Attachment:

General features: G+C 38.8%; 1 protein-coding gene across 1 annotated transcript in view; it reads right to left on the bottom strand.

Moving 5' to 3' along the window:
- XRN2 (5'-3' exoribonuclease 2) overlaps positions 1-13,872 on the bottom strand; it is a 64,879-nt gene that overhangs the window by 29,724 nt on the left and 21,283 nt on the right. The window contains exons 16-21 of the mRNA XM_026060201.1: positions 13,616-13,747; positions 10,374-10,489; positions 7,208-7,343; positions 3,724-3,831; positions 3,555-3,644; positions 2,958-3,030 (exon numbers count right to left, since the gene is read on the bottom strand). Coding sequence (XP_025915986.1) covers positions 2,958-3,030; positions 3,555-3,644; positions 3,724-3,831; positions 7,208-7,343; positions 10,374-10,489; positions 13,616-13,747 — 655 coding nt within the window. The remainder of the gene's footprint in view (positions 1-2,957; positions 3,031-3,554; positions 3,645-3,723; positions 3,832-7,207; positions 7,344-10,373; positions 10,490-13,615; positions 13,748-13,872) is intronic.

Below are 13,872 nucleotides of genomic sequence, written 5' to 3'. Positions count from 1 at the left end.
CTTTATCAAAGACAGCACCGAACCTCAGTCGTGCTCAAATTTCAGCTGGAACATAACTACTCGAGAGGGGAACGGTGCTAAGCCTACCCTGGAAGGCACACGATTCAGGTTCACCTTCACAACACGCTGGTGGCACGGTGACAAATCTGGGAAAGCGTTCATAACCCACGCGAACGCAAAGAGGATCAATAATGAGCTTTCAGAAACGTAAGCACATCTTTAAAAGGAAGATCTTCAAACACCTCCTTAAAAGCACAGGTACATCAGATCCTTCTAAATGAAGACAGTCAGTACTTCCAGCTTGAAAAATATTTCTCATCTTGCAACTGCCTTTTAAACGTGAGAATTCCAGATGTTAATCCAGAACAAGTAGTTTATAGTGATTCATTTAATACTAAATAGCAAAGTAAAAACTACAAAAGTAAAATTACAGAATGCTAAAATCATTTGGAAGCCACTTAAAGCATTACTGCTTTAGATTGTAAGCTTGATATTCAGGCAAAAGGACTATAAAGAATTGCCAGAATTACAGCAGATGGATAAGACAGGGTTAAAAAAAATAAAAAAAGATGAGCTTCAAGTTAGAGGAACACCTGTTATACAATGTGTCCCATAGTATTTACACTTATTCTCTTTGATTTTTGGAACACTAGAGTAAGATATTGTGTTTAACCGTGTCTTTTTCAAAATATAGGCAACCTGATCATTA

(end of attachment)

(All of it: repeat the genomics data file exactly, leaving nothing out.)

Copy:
General features: G+C 38.8%; 1 protein-coding gene across 1 annotated transcript in view; it reads right to left on the bottom strand.

Moving 5' to 3' along the window:
- XRN2 (5'-3' exoribonuclease 2) overlaps positions 1-13,872 on the bottom strand; it is a 64,879-nt gene that overhangs the window by 29,724 nt on the left and 21,283 nt on the right. The window contains exons 16-21 of the mRNA XM_026060201.1: positions 13,616-13,747; positions 10,374-10,489; positions 7,208-7,343; positions 3,724-3,831; positions 3,555-3,644; positions 2,958-3,030 (exon numbers count right to left, since the gene is read on the bottom strand). Coding sequence (XP_025915986.1) covers positions 2,958-3,030; positions 3,555-3,644; positions 3,724-3,831; positions 7,208-7,343; positions 10,374-10,489; positions 13,616-13,747 — 655 coding nt within the window. The remainder of the gene's footprint in view (positions 1-2,957; positions 3,031-3,554; positions 3,645-3,723; positions 3,832-7,207; positions 7,344-10,373; positions 10,490-13,615; positions 13,748-13,872) is intronic.

Below are 13,872 nucleotides of genomic sequence, written 5' to 3'. Positions count from 1 at the left end.
CTTTATCAAAGACAGCACCGAACCTCAGTCGTGCTCAAATTTCAGCTGGAACATAACTACTCGAGAGGGGAACGGTGCTAAGCCTACCCTGGAAGGCACACGATTCAGGTTCACCTTCACAACACGCTGGTGGCACGGTGACAAATCTGGGAAAGCGTTCATAACCCACGCGAACGCAAAGAGGATCAATAATGAGCTTTCAGAAACGTAAGCACATCTTTAAAAGGAAGATCTTCAAACACCTCCTTAAAAGCACAGGTACATCAGATCCTTCTAAATGAAGACAGTCAGTACTTCCAGCTTGAAAAATATTTCTCATCTTGCAACTGCCTTTTAAACGTGAGAATTCCAGATGTTAATCCAGAACAAGTAGTTTATAGTGATTCATTTAATACTAAATAGCAAAGTAAAAACTACAAAAGTAAAATTACAGAATGCTAAAATCATTTGGAAGCCACTTAAAGCATTACTGCTTTAGATTGTAAGCTTGATATTCAGGCAAAAGGACTATAAAGAATTGCCAGAATTACAGCAGATGGATAAGACAGGGTTAAAAAAAATAAAAAAAGATGAGCTTCAAGTTAGAGGAACACCTGTTATACAATGTGTCCCATAGTATTTACACTTATTCTCTTTGATTTTTGGAACACTAGAGTAAGATATTGTGTTTAACCGTGTCTTTTTCAAAATATAGGCAACCTGATCATTA